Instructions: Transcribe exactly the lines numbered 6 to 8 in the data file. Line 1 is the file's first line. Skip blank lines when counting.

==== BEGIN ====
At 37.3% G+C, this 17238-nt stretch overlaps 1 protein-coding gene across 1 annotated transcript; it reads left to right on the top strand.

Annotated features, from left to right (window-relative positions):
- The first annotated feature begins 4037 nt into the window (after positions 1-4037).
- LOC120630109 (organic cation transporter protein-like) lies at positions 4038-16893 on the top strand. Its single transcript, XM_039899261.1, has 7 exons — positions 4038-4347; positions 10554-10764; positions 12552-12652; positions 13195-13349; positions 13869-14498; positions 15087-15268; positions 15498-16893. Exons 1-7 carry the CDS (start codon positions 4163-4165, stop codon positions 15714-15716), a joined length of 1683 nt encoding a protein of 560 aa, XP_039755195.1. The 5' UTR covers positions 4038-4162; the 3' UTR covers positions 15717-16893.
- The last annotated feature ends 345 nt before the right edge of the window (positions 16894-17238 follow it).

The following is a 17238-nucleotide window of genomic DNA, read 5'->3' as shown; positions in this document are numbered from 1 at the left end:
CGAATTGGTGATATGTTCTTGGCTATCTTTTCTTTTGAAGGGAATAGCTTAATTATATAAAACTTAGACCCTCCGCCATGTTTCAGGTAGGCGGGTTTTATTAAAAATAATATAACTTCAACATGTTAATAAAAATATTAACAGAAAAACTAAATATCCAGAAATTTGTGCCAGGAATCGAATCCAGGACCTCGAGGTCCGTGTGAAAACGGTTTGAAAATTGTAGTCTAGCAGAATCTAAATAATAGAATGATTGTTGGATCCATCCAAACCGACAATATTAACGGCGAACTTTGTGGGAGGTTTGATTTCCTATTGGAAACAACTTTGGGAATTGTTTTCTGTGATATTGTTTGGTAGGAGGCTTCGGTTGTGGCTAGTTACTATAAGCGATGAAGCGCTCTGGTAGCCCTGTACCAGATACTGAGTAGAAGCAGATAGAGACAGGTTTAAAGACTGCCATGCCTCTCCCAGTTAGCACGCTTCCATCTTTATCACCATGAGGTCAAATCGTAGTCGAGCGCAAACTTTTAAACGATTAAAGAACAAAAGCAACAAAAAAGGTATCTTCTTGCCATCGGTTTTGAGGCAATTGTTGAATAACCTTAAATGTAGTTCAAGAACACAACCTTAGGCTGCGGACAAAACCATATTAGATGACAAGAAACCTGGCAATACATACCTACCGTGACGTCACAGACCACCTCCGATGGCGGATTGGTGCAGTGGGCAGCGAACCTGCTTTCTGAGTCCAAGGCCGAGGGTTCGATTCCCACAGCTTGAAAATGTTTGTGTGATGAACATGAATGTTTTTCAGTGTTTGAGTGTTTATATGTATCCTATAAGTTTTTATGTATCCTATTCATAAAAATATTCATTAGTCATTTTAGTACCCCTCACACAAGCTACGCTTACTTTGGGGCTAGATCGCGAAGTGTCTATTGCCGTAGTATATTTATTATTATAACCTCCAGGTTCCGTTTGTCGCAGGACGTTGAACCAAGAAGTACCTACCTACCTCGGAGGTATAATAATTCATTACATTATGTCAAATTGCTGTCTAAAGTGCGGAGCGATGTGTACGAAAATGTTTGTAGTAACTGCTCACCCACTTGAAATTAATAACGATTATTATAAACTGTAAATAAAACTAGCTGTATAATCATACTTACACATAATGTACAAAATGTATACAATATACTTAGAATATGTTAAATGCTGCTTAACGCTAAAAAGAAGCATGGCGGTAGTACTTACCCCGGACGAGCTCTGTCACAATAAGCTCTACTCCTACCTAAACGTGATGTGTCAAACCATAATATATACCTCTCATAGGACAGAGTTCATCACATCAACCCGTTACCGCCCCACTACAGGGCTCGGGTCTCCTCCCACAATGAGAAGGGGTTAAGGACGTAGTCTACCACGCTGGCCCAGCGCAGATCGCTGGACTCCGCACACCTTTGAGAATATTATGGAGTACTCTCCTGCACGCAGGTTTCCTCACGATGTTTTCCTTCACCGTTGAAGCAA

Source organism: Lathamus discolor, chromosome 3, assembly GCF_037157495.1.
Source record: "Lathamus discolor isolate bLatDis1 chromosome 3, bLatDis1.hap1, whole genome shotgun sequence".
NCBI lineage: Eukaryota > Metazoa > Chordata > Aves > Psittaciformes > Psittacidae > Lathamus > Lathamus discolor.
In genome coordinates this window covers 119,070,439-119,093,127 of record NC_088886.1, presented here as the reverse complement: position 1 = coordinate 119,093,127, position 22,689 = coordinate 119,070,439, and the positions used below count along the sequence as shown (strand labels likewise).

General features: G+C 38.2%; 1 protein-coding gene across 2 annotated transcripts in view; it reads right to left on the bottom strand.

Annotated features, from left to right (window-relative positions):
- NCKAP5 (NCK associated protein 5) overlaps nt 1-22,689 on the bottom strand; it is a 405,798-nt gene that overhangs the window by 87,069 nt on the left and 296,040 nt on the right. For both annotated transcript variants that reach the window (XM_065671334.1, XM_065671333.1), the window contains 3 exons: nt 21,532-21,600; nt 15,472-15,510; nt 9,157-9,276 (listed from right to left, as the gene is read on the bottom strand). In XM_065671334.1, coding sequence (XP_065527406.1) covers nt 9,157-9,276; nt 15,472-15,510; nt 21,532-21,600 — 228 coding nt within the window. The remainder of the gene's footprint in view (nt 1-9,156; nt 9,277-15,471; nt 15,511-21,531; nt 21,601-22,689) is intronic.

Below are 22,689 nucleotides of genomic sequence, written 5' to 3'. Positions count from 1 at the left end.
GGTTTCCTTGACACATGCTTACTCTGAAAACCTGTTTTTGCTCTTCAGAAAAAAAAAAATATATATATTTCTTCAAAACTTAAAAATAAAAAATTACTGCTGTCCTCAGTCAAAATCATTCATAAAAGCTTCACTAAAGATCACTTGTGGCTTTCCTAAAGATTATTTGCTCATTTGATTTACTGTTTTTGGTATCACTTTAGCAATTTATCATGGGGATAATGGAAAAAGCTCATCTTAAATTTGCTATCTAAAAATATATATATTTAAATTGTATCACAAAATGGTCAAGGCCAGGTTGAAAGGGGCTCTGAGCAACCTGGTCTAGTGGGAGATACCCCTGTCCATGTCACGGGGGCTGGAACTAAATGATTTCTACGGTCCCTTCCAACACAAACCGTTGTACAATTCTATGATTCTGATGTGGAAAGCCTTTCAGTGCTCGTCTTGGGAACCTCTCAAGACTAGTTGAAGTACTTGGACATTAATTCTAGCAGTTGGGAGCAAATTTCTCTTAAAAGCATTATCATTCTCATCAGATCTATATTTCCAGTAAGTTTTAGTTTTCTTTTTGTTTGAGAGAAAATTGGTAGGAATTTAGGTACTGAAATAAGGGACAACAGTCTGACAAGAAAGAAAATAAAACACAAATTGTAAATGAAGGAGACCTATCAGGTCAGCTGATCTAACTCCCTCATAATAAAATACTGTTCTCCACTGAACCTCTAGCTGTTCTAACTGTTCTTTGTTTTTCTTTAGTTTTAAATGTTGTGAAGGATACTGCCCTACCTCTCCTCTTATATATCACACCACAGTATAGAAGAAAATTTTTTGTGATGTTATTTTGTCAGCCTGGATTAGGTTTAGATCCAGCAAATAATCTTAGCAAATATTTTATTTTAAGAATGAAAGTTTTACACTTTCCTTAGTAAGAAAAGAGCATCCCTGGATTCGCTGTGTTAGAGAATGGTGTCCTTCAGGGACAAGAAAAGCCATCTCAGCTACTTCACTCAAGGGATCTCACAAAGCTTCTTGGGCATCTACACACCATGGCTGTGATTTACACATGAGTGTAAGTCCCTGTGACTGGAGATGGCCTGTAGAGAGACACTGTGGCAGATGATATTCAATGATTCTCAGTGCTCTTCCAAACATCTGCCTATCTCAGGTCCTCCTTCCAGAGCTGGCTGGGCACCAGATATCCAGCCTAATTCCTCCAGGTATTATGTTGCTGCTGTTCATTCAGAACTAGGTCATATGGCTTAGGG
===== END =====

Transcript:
The following is a 17238-nucleotide window of genomic DNA, read 5'->3' as shown; positions in this document are numbered from 1 at the left end:
CGAATTGGTGATATGTTCTTGGCTATCTTTTCTTTTGAAGGGAATAGCTTAATTATATAAAACTTAGACCCTCCGCCATGTTTCAGGTAGGCGGGTTTTATTAAAAATAATATAACTTCAACATGTTAATAAAAATATTAACAGAAAAACTAAATATCCAGAAATTTGTGCCAGGAATCGAATCCAGGACCTCGAGGTCCGTGTGAAAACGGTTTGAAAATTGTAGTCTAGCAGAATCTAAATAATAGAATGATTGTTGGATCCATCCAAACCGACAATATTAACGGCGAACTTTGTGGGAGGTTTGATTTCCTATTGGAAACAACTTTGGGAATTGTTTTCTGTGATATTGTTTGGTAGGAGGCTTCGGTTGTGGCTAGTTACTATAAGCGATGAAGCGCTCTGGTAGCCCTGTACCAGATACTGAGTAGAAGCAGATAGAGACAGGTTTAAAGACTGCCATGCCTCTCCCAGTTAGCACGCTTCCATCTTTATCACCATGAGGTCAAATCGTAGTCGAGCGCAAACTTTTAAACGATTAAAGAACAAAAGCAACAAAAAAGGTATCTTCTTGCCATCGGTTTTGAGGCAATTGTTGAATAACCTTAAATGTAGTTCAAGAACACAACCTTAGGCTGCGGACAAAACCATATTAGATGACAAGAAACCTGGCAATACATACCTACCGTGACGTCACAGACCACCTCCGATGGCGGATTGGTGCAGTGGGCAGCGAACCTGCTTTCTGAGTCCAAGGCCGAGGGTTCGATTCCCACAGCTTGAAAATGTTTGTGTGATGAACATGAATGTTTTTCAGTGTTTGAGTGTTTATATGTATCCTATAAGTTTTTATGTATCCTATTCATAAAAATATTCATTAGTCATTTTAGTACCCCTCACACAAGCTACGCTTACTTTGGGGCTAGATCGCGAAGTGTCTATTGCCGTAGTATATTTATTATTATAACCTCCAGGTTCCGTTTGTCGCAGGACGTTGAACCAAGAAGTACCTACCTACCTCGGAGGTATAATAATTCATTACATTATGTCAAATTGCTGTCTAAAGTGCGGAGCGATGTGTACGAAAATGTTTGTAGTAACTGCTCACCCACTTGAAATTAATAACGATTATTATAAACTGTAAATAAAACTAGCTGTATAATCATACTTACACATAATGTACAAAATGTATACAATATACTTAGAATATGTTAAATGCTGCTTAACGCTAAAAAGAAGCATGGCGGTAGTACTTACCCCGGACGAGCTCTGTCACAATAAGCTCTACTCCTACCTAAACGTGATGTGTCAAACCATAATATATACCTCTCATAGGACAGAGTTCATCACATCAACCCGTTACCGCCCCACTACAGGGCTCGGGTCTCCTCCCACAATGAGAAGGGGTTAAGGACGTAGTCTACCACGCTGGCCCAGCGCAGATCGCTGGACTCCGCACACCTTTGAGAATATTATGGAGTACTCTCCTGCACGCAGGTTTCCTCACGATGTTTTCCTTCACCGTTGAAGCAA

Source organism: Lathamus discolor, chromosome 3, assembly GCF_037157495.1.